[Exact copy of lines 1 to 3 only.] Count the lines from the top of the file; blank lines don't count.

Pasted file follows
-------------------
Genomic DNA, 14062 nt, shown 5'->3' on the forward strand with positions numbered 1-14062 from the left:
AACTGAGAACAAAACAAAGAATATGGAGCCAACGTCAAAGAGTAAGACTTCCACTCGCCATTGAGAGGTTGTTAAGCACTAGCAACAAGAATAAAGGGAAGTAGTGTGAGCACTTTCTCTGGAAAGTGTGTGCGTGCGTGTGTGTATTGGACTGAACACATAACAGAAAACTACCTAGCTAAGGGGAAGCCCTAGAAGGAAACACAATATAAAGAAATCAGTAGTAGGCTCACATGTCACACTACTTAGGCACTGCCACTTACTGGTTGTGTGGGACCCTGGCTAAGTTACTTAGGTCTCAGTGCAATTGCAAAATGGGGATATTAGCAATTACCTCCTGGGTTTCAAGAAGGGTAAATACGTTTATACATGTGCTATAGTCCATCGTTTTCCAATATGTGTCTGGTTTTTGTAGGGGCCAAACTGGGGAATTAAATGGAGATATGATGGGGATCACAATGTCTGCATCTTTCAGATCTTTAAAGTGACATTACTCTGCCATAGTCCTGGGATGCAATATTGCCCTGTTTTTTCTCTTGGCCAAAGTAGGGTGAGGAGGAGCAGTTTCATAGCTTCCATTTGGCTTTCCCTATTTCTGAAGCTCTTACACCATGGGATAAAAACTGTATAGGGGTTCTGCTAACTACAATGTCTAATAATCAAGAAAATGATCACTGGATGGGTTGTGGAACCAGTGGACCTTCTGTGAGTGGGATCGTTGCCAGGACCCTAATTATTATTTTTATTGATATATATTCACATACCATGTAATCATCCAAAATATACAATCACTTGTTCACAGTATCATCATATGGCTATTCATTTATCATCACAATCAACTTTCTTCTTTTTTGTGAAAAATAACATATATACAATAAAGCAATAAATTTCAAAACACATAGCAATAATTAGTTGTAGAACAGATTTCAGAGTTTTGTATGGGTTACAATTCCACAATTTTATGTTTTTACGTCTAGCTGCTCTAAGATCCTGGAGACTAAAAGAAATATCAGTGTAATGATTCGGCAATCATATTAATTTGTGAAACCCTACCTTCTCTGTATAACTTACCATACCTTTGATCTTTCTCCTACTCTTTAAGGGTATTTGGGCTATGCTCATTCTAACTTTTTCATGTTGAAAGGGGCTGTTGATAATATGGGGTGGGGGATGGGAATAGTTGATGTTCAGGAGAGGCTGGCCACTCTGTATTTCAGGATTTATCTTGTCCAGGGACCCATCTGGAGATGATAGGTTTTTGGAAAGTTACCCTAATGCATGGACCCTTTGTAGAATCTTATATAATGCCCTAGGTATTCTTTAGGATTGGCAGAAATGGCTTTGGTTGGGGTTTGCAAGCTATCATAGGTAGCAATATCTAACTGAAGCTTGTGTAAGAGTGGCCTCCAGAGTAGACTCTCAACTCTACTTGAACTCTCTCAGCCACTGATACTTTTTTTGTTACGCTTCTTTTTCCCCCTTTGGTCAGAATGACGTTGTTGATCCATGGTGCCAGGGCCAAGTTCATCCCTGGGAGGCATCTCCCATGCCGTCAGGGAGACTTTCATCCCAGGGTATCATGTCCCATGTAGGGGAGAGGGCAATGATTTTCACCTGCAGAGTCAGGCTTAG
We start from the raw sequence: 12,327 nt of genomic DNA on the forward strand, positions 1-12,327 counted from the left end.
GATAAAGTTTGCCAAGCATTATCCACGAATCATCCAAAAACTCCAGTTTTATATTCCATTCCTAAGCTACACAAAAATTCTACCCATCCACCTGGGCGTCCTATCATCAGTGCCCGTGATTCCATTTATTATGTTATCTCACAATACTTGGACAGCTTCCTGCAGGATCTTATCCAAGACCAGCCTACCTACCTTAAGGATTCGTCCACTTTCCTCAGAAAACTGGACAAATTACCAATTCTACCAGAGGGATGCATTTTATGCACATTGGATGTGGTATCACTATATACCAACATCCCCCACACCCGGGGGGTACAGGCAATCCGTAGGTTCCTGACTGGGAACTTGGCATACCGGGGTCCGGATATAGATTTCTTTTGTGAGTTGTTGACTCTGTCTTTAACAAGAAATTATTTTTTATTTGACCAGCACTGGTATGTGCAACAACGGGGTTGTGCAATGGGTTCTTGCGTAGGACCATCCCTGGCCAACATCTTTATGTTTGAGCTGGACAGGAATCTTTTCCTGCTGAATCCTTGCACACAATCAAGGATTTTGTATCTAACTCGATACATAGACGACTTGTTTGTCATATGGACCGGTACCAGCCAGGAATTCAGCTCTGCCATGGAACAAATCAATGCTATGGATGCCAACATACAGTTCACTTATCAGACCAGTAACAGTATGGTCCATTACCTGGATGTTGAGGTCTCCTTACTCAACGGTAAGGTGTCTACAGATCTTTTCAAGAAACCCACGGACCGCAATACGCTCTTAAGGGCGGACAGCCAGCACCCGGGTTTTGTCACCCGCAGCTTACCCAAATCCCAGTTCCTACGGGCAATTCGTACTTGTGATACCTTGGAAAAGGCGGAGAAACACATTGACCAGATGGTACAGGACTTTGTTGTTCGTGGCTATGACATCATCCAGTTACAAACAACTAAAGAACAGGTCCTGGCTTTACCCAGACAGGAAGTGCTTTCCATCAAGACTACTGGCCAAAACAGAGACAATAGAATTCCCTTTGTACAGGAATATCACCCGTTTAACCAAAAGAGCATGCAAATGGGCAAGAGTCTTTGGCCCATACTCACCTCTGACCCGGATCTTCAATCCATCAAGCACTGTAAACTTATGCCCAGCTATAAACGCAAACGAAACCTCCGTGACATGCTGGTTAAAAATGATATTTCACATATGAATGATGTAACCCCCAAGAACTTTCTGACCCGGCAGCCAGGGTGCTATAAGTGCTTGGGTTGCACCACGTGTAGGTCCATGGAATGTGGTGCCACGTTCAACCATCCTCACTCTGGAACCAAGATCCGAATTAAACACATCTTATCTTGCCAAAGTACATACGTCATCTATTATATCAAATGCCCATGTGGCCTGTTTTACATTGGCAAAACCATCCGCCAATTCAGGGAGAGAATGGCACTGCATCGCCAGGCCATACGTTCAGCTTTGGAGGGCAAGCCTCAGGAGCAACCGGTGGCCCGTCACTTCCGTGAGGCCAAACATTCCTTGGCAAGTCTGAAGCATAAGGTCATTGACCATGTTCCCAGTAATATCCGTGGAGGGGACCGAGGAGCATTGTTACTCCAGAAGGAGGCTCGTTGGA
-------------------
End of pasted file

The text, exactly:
Genomic DNA, 14062 nt, shown 5'->3' on the forward strand with positions numbered 1-14062 from the left:
AACTGAGAACAAAACAAAGAATATGGAGCCAACGTCAAAGAGTAAGACTTCCACTCGCCATTGAGAGGTTGTTAAGCACTAGCAACAAGAATAAAGGGAAGTAGTGTGAGCACTTTCTCTGGAAAGTGTGTGCGTGCGTGTGTGTATTGGACTGAACACATAACAGAAAACTACCTAGCTAAGGGGAAGCCCTAGAAGGAAACACAATATAAAGAAATCAGTAGTAGGCTCACATGTCACACTACTTAGGCACTGCCACTTACTGGTTGTGTGGGACCCTGGCTAAGTTACTTAGGTCTCAGTGCAATTGCAAAATGGGGATATTAGCAATTACCTCCTGGGTTTCAAGAAGGGTAAATACGTTTATACATGTGCTATAGTCCATCGTTTTCCAATATGTGTCTGGTTTTTGTAGGGGCCAAACTGGGGAATTAAATGGAGATATGATGGGGATCACAATGTCTGCATCTTTCAGATCTTTAAAGTGACATTACTCTGCCATAGTCCTGGGATGCAATATTGCCCTGTTTTTTCTCTTGGCCAAAGTAGGGTGAGGAGGAGCAGTTTCATAGCTTCCATTTGGCTTTCCCTATTTCTGAAGCTCTTACACCATGGGATAAAAACTGTATAGGGGTTCTGCTAACTACAATGTCTAATAATCAAGAAAATGATCACTGGATGGGTTGTGGAACCAGTGGACCTTCTGTGAGTGGGATCGTTGCCAGGACCCTAATTATTATTTTTATTGATATATATTCACATACCATGTAATCATCCAAAATATACAATCACTTGTTCACAGTATCATCATATGGCTATTCATTTATCATCACAATCAACTTTCTTCTTTTTTGTGAAAAATAACATATATACAATAAAGCAATAAATTTCAAAACACATAGCAATAATTAGTTGTAGAACAGATTTCAGAGTTTTGTATGGGTTACAATTCCACAATTTTATGTTTTTACGTCTAGCTGCTCTAAGATCCTGGAGACTAAAAGAAATATCAGTGTAATGATTCGGCAATCATATTAATTTGTGAAACCCTACCTTCTCTGTATAACTTACCATACCTTTGATCTTTCTCCTACTCTTTAAGGGTATTTGGGCTATGCTCATTCTAACTTTTTCATGTTGAAAGGGGCTGTTGATAATATGGGGTGGGGGATGGGAATAGTTGATGTTCAGGAGAGGCTGGCCACTCTGTATTTCAGGATTTATCTTGTCCAGGGACCCATCTGGAGATGATAGGTTTTTGGAAAGTTACCCTAATGCATGGACCCTTTGTAGAATCTTATATAATGCCCTAGGTATTCTTTAGGATTGGCAGAAATGGCTTTGGTTGGGGTTTGCAAGCTATCATAGGTAGCAATATCTAACTGAAGCTTGTGTAAGAGTGGCCTCCAGAGTAGACTCTCAACTCTACTTGAACTCTCTCAGCCACTGATACTTTTTTTGTTACGCTTCTTTTTCCCCCTTTGGTCAGAATGACGTTGTTGATCCATGGTGCCAGGGCCAAGTTCATCCCTGGGAGGCATCTCCCATGCCGTCAGGGAGACTTTCATCCCAGGGTATCATGTCCCATGTAGGGGAGAGGGCAATGATTTTCACCTGCAGAGTCAGGCTTAG
We start from the raw sequence: 12,327 nt of genomic DNA on the forward strand, positions 1-12,327 counted from the left end.